Sanghera values the travelling experience and thinks staying in a B&B completes his trip. “I like to go somewhere you get to meet people who live here, and somewhere where I can actually get closer to where I stay.”
While Chan is offering boutique hotel style accommodation with a personal touch, Joe, who does not want to disclose his full name, is running a very different type of operation.
Joe has been running two B&Bs located in the New Territories since last year. It did not start off as a business. Joe was hosting couch surfers just out of interest, when he realized he could turn it into a profitable business. He started renting out his extra room on Airbnb, an online service that matches people seeking accommodation with those with rooms to rent. Later, he rented another apartment to run as a B&B. The business is doing so well that he quit his job in an engineering company and is now considering the possibility of starting a third B&B.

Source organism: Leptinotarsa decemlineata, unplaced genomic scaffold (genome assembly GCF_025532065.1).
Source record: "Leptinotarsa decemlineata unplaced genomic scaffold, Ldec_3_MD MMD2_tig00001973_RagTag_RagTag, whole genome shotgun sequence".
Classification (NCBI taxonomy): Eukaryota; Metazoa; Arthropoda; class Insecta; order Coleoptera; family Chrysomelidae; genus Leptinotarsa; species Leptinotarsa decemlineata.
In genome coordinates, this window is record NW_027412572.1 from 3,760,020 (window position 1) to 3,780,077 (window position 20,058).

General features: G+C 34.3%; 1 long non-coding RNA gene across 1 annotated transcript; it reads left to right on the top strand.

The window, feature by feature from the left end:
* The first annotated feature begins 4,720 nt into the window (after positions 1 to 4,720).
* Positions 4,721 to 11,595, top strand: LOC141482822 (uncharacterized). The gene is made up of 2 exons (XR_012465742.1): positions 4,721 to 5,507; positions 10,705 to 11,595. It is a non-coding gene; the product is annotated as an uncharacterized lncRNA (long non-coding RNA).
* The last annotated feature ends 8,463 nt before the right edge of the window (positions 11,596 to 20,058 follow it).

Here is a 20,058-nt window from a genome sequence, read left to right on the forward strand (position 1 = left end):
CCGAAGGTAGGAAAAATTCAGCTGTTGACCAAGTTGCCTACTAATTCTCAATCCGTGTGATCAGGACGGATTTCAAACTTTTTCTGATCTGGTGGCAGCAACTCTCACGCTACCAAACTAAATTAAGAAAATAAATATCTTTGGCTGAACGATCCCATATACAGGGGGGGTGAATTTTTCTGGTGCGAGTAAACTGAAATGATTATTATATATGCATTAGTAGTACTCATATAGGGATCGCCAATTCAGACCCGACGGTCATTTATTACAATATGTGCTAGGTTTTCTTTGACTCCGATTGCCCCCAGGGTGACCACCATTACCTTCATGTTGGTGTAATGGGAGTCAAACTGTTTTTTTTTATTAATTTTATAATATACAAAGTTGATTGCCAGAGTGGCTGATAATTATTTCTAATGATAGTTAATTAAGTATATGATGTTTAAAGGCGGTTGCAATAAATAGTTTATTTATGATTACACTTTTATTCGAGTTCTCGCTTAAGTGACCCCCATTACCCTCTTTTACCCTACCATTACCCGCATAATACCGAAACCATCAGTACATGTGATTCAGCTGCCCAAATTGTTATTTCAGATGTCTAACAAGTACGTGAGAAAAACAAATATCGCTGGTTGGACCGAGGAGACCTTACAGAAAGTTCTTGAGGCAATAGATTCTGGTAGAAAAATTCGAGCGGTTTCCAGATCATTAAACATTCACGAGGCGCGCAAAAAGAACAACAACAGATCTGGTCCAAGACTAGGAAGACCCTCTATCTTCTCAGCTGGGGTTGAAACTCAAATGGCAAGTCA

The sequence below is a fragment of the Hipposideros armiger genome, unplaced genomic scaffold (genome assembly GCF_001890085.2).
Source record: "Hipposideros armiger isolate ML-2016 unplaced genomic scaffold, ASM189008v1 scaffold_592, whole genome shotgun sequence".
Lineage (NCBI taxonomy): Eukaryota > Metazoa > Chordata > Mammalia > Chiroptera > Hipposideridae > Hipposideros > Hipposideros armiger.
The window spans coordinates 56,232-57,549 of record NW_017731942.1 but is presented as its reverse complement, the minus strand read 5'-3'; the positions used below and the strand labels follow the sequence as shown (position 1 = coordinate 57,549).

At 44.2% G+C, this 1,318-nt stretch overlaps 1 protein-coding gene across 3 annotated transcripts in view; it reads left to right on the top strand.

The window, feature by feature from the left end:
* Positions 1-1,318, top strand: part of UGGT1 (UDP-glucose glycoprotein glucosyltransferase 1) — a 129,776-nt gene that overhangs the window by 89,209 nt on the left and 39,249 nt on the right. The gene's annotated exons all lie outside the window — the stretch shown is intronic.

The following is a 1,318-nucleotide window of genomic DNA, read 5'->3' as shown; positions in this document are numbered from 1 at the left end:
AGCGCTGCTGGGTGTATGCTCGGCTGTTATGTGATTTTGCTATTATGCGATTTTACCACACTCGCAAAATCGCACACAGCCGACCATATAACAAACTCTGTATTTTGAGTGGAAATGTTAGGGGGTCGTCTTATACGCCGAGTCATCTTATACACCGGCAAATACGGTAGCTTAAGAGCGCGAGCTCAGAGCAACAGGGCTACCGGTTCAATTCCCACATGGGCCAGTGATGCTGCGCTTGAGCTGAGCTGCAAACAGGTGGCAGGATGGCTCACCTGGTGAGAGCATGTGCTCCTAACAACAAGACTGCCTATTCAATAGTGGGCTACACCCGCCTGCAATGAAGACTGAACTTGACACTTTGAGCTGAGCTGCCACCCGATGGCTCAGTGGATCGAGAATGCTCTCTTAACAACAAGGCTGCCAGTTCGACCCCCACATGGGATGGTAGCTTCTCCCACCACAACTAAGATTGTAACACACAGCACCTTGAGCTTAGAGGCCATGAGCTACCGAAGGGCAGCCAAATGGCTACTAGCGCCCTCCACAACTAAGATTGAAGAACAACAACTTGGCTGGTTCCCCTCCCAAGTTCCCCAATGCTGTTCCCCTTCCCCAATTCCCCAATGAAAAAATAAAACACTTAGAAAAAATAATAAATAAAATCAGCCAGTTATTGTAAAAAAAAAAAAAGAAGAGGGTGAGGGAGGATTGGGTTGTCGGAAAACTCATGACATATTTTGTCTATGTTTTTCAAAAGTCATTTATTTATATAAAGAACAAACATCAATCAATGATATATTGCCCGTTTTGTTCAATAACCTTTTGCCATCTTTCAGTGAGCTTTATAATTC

Joe agrees the personal touch is what makes B&B stand out from hotels and hostels. “I would rather wait (for my guests) at the bus stop and bring them up to my flat myself than simply leave the key at the front desk like ordinary hotels do,” he says.
On top of that, Joe loves to show his guests around personally. He has taken visitors to the wet market and to try hotpot and noodles. “Sometimes the visitors and I will go hiking or cycling together if we get along,” adds Joe.
Rachel Patterson and Jeff Bergemann, a couple from America, chose to stay in Joe’s apartment during their Hong Kong visit. They appreciate how Joe helped them to explore the city.
“Joe took us to a restaurant downstairs and we had siu-mei (roasted meat) rice for lunch yesterday. He ordered for us, which is good because I don’t speak Chinese,” laughs Patterson.
But while guests at B&Bs may be impressed by the personal service, they may or may not be aware of whether the accommodation is licensed.
In Taiwan and Japan, B&Bs are clearly defined. They have to obtain registration certificates specifically for B&Bs and satisfy requirements such as fire safety, plumbing, sanitation, space, light and ventilation. But Hong Kong has no system to regulate or licence them.
Instead, any accommodation with a rental period of less than 28 continuous days and the rent settled on a daily basis is required to obtain a guesthouse licence under the Hotel and Guesthouse Accommodation Ordinance. That means anyone running a B&B would have to meet the standards required of a hotel.